Airavatesvara temple Darasuram 12th century Chola temple, TN - a treasure trove of sculptural wonders

Airavatesvara Temple,TN.

Above image: 12th Century Airavatesvara  temple Darasuram town near Kumbakonam, TN. The chariot-shaped agra-mandapam, with pillars and Nandi on top....................

The rulers Chola dynasty  apart from being great administrators and warriors were builders of great temples. They carefully planned and constructed  hundreds of Hindu temples across their empire. Among them  four were large  complexes made of hard rocks with tall vimanas, big bulls, lingas and sculptures of exceptional beauty  both in the halls, mandapas and on the towers.  Their knowledge of foundation and structural engineering  and execution of various load bearing structures was remarkable. So was their workmanship and creation of countless sculptures of deities and sub-gods in the pillared halls and on the vimanas. Of these four were vast complexes with all stone vimanas. The Airavatesvara temple is one among them  The other three are the temples  in Thanjavur built by Rajaraja I, in Gangaikonda Cholapuram built by Rajendra I, and in Tribuvanam by the later era Chola king Kulottunga.

 The 12th Century Airavatesvara  temple Darasuram town near Kumbakonam a UNESCO World Heritage Site of Living Chola temples was  built by Rajaraja Chola II ( reign:1146 and 1172) CE. It is dedicated to God Shiva who goes by the name of  Airavatesvara who, according to the legend, cured the skin coloration of white elephant (Airavata) of Devas' head Indira by removing the curse cast on him by sage Durvasa. The temple was completed in 1166 CE.

Ornate hall and pillars Airavatesvara Temple,TN.

Mahamantapam. Airavatesvara Temple,TN.

Above image: Airavatesvara  temple Darasuram, TN. The chariot wheel, the horse's head and body are damaged by hooligans......

carvings on the ceiling & pillars Airavatesvara Temple,TN.
 Airavatesvara Temple, Darasuram TN.

This temple along with those at Gangaikonda cholapuram and at Thanjavur are an epitome of artistic and mind-boggling architecture of the Chola dynasty whose rulers were  ardent devotees of God Shiva. They also patronized Vishnu temples by making additions. The display of Vaishnavism and also Shaktism traditions of Hinduism is quite evident here. The temple may be a small one, but it is replete with amazing stone sculptures and intricate designs. This temple,  a treasure trove of artistic excellence is designed as a chariot encased in a lotus floating on a waterbody.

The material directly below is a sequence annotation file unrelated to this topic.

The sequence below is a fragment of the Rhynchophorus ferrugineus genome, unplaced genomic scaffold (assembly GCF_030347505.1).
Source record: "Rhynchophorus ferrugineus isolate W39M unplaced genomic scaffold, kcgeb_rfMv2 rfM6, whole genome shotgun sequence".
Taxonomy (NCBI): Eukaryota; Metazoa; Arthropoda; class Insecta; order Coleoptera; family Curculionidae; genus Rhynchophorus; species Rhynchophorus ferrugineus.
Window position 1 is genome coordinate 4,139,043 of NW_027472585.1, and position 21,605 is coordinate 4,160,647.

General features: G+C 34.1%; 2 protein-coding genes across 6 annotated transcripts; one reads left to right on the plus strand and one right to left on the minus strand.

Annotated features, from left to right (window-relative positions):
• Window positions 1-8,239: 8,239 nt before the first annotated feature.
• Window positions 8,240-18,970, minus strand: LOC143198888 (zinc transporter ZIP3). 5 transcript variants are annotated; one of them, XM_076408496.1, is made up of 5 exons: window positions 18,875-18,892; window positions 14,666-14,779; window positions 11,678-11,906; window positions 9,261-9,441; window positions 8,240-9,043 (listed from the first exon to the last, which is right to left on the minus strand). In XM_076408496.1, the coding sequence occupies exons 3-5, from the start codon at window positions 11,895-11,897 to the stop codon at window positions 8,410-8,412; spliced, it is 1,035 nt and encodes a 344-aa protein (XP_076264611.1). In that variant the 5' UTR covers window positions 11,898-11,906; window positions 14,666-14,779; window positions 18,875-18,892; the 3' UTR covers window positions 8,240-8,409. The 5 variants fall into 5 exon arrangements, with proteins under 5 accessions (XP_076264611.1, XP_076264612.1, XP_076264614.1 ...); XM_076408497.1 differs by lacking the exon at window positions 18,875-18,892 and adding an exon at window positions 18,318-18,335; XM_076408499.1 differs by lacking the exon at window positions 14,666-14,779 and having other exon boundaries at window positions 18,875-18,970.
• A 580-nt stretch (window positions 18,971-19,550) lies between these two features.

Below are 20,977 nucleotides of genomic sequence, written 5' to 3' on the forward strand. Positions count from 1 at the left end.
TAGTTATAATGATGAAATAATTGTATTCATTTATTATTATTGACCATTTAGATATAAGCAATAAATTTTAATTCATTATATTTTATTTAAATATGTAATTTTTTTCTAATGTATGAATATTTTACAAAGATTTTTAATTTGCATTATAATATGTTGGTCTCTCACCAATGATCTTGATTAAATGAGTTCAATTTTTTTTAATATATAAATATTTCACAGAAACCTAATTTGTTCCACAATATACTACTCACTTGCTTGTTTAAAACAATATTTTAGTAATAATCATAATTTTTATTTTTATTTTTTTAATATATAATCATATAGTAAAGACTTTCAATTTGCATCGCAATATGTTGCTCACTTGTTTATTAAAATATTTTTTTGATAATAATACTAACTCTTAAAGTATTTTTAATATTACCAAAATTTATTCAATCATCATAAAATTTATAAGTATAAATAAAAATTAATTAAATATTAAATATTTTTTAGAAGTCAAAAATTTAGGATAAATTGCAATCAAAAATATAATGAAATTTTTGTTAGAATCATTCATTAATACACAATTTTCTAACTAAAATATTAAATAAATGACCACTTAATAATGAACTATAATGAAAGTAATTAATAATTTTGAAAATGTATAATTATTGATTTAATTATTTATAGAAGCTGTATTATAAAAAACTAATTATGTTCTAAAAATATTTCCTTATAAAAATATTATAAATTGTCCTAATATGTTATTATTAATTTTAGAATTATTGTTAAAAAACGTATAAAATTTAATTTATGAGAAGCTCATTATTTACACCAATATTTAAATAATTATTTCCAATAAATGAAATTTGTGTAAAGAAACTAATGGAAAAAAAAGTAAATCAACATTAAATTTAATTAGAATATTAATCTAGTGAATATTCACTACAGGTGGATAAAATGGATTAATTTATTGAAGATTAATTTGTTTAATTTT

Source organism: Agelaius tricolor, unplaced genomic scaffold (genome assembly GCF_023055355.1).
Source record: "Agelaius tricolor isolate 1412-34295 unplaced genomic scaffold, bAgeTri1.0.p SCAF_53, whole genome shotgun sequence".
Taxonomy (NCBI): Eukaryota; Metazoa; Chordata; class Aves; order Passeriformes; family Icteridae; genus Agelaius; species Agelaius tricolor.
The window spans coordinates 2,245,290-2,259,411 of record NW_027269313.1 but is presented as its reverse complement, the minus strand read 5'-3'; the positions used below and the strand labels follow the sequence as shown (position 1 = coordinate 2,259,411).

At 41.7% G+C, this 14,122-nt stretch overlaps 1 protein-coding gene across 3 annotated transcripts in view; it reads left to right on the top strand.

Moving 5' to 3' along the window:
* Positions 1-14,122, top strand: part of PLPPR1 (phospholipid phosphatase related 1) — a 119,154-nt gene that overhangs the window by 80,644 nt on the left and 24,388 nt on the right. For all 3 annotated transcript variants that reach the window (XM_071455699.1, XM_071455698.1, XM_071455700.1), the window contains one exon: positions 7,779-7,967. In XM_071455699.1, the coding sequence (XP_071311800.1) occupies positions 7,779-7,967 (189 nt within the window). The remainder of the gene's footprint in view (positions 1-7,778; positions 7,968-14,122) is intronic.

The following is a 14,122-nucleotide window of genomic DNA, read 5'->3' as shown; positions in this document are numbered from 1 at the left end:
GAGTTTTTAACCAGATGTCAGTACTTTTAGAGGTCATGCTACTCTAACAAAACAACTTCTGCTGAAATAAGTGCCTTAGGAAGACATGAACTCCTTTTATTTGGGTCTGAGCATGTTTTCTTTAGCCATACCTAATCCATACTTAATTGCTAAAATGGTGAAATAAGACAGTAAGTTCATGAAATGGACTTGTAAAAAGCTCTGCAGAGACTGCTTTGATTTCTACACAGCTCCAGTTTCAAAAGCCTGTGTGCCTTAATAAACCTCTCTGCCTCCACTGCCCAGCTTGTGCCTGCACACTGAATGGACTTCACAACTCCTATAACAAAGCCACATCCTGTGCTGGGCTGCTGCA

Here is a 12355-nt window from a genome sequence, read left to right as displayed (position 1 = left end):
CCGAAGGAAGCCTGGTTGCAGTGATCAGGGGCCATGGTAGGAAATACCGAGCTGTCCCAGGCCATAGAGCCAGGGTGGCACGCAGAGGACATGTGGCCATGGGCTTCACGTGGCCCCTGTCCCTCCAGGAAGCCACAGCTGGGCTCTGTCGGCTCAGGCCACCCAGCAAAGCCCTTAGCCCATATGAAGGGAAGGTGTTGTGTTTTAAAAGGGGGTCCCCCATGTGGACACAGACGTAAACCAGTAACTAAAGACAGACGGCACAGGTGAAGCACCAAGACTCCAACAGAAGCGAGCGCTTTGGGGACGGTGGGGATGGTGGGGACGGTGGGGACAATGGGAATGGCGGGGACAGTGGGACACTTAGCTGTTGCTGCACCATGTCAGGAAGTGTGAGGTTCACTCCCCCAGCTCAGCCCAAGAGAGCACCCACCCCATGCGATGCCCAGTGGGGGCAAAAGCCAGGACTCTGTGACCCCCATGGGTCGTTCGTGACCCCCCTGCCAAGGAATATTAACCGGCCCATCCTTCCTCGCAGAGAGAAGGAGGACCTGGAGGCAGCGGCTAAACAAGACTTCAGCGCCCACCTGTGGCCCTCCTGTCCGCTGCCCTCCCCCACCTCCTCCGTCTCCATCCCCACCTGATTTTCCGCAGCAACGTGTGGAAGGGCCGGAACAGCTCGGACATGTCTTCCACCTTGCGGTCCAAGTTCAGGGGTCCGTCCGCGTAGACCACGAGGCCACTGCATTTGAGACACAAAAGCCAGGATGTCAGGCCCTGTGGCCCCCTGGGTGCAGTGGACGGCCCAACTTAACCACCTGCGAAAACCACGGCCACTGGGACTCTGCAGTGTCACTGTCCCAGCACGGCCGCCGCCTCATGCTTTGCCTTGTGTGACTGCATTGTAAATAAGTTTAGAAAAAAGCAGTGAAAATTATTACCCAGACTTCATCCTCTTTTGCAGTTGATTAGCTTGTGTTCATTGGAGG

What is interesting is the incorporation of countless major Vedic and Puranic deities on the chariot structure. Mention may be made of Indra, Agni, Varuna, Vayu, Brahma, Surya, trinity gods, river goddesses, Saptamtrikas, Durga and others.  The chariot shaped  maha-mandapa  (also agra-mandapa) with stone horses and wheels resembles the Nritta-sabha (community dance hall) of the Chidambaram temple, TN  and the Konark Sun Temple near Puri, Odisha.  Like the latter the wheels of the chariots are sundials namely morning and evening sundials. Like the big temple over the 39 ft sided square sanctum rises the vimana to a height of 79 ft. No pradakshina path around the sanctum and it is outside the courtyard. The nandi mandapa and the flag stampa are outside the temple. 

Airavatesvara Temple,TN.

Above image: Richly sculpted small gopura (tower)............
facade Airavatesvara Temple, Darasuram TN

Above image: Airavatesvara  temple Darasuram, TN. Entrance to the temple. Take note of the stone carved  slanting sunshade, protecting the stone pillars and entrance. This kind of work is time-consuming and needs lots of skill. The angle of slanting and gentle curve need to be consistent, so is the thickness and width of the sunshade........ 

Besides stone carving of deities there are carved images that highlight the daily life and some chores of past era. There is no dearth of depiction of various postures of Bharatanatyam  as presented in Brihadishvara temple, Thanjavur built by great Rajaraja. One interesting aspect is the shrine of Shiva's consort 
Periya Nayaki Amman is a detached one and is to the north of the Airavateswarar temple. 

On its east, outside the main podium, close to the bali-pitham.
there is a flight of  seven steps with narrow width and simple side walls, each step when struck produces a unique musical note of a particular scale and all seven steps produce 7 different notes creating swaras in ascending and descending scale. The width of the step is so narrow at one time one person can go up and down. Often referred to as "singing steps"  when one walks or steps on them, they produce a musical note of particular key.

facade Airavatesvara Temple, Darasuram TN

caged Singing stone steps 12th CE Airavatesvara Temple,TN

Singing ston e steps 12th CE Airavatesvara Temple,TN

 In the past several years many Hindu temples of exceptional beauty have been facing the menace of vandals  who overwrite over  the paintings or murals on the walls of the temple. Some lousy people tamper with nice sculptures and disfigure  them by damaging the legs, hands, face, etc. The same thing had happened to the musical seven steps of  Airavatesvara temple here. The ASI that manages the heritage temple had a grill cage with mesh  set in place  all around to retard vandalism. 

The visitors need several hours to enjoy the details of the ornate pillars in  the hall,++ sculptures and the carved images of deities. It is close to the famous temple city of Kumbakonam.